News & Analysis

Four Things You Must Know Before the First M&A Conversation

Portrait of Dawn Carter

Dawn Carter


Recently, we were asked to participate in a virtual panel—hosted by our friends at Jarrard Phillips Cate & Hancock—regarding the impact of COVID-19 and the election on healthcare mergers and acquisitions. Check out the panel’s expert opinions here.

In our decades of hospital consulting experience, we know that no two healthcare M&A transactions are alike. So how do you go about finding the best transaction for your organization? Here are the four questions you should ask – and answer – before you ever have the first M&A conversation: why, what, who, and when.

Know the Why

We believe strongly that an organization should not pursue an affiliation simply because everyone else is doing so. Rather than a lemming healthcare strategy, you should first clearly articulate the primary reasons—your criteria—for pursuing a transaction. Are you strapped for capital?  Do you need help improving quality performance? Do you need a deeper bench of subject matter experts, such as those with expertise in healthcare transformation? A recently completed strategic plan is often the ideal source to help answer these questions. If you don’t have a fully developed strategic plan, a Rapid Strategy Summit before beginning your affiliation journey can accomplish the same purpose. Your criteria then should serve as the foundation for the entire process going forward.

Know the What

Once you know why you want to pursue an affiliation, you then need to understand what affiliation structure—or range of structures—is best for your situation. If you need capital, it is highly likely that you will need to seek out a more integrated structure, such as a long-term lease or merger/acquisition. If you need access to subject matter experts or quality programs, a looser structure may be an option.

The “what” also means a clear understanding of your current legal structure. What authority is required to make changes and do those requirements differ depending on the affiliation structure you choose? Is a simple majority vote of your existing board all that is needed, or are you required to undertake a public bidding process? If a political body is involved in approving your transaction, developing a communication strategy must coincide with the “knows” outlined here.

Know the Who

Often, this is where organizations naturally start the process because they already have a relationship at some level with a likely partner candidate. However, to ensure the process is as objective as possible, we recommend undertaking an objective analysis of likely partners’ track records based on your specific criteria (the “why”), before initiating even the first conversation.

While cultural compatibility can dramatically ease integration and should always be considered, it is critical that you pursue a partner who can actually fulfill your criteria. And, when considering cultural compatibility make sure that you explore the culture of the organization, not just the leaders with whom you are talking. While leaders heavily influence culture, those leaders may be gone before your transaction is even complete, so you want to make sure that the success of the future relationship is not dependent on a single person.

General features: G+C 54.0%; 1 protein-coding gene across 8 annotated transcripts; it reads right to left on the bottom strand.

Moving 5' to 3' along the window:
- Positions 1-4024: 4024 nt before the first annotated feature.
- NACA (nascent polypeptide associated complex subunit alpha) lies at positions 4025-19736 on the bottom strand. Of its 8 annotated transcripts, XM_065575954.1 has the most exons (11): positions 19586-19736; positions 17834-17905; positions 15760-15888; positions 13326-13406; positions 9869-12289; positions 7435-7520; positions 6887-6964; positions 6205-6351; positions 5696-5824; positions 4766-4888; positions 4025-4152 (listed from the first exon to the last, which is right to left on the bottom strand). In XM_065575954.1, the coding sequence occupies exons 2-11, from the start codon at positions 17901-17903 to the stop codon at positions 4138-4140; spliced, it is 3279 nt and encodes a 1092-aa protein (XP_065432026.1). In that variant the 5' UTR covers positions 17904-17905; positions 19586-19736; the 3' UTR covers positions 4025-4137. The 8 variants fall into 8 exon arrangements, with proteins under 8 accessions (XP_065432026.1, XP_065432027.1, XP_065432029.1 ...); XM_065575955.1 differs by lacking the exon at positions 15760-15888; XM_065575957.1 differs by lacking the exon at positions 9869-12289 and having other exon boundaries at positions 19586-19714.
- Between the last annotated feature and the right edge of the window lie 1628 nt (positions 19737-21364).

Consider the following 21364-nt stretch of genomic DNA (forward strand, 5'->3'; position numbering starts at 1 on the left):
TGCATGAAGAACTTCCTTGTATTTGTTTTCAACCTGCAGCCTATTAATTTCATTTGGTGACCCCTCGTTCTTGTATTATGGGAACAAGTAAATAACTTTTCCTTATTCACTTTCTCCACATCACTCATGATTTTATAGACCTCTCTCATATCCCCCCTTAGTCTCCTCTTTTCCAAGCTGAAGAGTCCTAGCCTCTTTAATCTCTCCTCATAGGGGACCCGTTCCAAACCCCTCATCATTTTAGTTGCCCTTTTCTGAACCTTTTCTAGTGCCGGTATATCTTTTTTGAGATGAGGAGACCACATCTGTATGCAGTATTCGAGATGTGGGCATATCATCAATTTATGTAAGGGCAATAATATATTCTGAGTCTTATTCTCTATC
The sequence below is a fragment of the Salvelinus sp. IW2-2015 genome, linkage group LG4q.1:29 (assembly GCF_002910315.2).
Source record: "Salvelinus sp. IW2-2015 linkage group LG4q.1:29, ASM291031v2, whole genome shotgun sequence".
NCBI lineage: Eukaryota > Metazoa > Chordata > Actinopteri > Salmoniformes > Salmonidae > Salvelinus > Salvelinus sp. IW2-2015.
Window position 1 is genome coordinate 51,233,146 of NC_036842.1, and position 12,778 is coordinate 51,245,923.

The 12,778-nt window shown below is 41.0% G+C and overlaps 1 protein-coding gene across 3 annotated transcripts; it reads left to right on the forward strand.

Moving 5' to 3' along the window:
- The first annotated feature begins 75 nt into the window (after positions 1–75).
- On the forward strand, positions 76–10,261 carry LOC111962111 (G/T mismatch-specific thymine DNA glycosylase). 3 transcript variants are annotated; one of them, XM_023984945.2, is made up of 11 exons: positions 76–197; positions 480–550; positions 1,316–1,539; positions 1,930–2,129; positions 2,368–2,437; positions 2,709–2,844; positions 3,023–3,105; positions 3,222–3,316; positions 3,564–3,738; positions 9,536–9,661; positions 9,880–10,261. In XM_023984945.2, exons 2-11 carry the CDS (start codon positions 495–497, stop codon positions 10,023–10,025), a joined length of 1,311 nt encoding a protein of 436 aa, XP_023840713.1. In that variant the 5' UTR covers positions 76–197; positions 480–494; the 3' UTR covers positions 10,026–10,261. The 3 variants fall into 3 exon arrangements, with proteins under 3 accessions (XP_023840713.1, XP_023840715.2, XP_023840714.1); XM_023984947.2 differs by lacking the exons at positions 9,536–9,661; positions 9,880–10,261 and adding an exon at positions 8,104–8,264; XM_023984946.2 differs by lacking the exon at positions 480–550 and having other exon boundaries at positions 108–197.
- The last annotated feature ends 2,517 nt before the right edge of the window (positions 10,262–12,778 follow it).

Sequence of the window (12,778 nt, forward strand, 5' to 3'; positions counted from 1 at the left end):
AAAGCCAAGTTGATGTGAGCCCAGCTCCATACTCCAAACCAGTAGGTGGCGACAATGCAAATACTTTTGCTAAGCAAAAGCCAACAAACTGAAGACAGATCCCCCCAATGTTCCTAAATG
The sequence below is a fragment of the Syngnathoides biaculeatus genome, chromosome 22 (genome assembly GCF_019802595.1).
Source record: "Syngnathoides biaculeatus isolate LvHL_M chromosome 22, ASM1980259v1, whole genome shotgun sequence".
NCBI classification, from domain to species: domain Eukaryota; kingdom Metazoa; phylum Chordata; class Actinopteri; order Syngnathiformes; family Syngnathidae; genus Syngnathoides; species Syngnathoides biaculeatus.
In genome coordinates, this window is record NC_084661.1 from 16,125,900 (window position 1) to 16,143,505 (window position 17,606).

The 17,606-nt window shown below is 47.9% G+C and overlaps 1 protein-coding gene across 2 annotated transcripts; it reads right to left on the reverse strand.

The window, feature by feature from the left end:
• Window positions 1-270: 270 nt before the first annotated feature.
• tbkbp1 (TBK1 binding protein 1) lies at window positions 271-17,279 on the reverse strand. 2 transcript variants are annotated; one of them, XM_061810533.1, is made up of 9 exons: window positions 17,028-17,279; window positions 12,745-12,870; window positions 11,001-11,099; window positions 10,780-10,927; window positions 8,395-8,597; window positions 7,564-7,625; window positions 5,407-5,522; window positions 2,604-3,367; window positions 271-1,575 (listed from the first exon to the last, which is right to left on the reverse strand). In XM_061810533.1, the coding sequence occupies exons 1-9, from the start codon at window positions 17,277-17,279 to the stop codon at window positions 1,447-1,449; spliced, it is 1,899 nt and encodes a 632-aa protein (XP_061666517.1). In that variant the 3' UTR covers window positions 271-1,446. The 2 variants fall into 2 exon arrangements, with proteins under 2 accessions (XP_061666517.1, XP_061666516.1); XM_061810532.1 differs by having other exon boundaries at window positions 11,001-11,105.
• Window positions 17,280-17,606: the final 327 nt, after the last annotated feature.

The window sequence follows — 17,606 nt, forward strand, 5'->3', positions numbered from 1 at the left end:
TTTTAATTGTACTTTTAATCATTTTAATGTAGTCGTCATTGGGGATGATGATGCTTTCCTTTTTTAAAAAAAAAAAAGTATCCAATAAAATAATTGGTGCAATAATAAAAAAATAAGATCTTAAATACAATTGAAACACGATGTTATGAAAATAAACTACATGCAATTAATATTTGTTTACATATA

Know the When

It is rare to find an organization that has explored an affiliation too soon. Unfortunately, the opposite is true all too often, especially today. Rather than pursuing affiliation as a deliberate strategy, some organizations wait until their performance (usually financial) is suffering and the old, tried-and-true methods of turning things around are not working. In years past, a poor financial position may have limited an organization’s options, but there were usually more aggressive systems looking to grow and willing to take on a risky acquisition.

Today, systems are much more risk averse, given rising capital needs for their existing infrastructure, as well as the inherent risk associated with participating in transformed payment models while simultaneously re-tooling for elements of care delivery transformation—not to mention the impact of COVID-19. Unless it is a nearly perfect strategic fit for such a system, a poor-performing organization may find limited, or even no, interest by potential partners.

For many healthcare organizations, an M&A transaction is a once-in-a-generation experience. Advance preparation is critical to ensuring that you are making the best decision for your organization and your community—you must first know the “knows” outlined above. While a transaction should not be a battle, Sun Tzu in The Art of War sums up the importance of planning for this momentous event:

"If you know the enemy and know yourself, you need not fear the result of a hundred battles. If you know yourself but not the enemy, for every victory gained you will also suffer a defeat. If you know neither the enemy nor yourself, you will succumb in every battle."

Ascendient has decades of experience in affiliation strategy. If you are contemplating an affiliation, or need to know whether or not your organization should be considering an affiliation, we can help.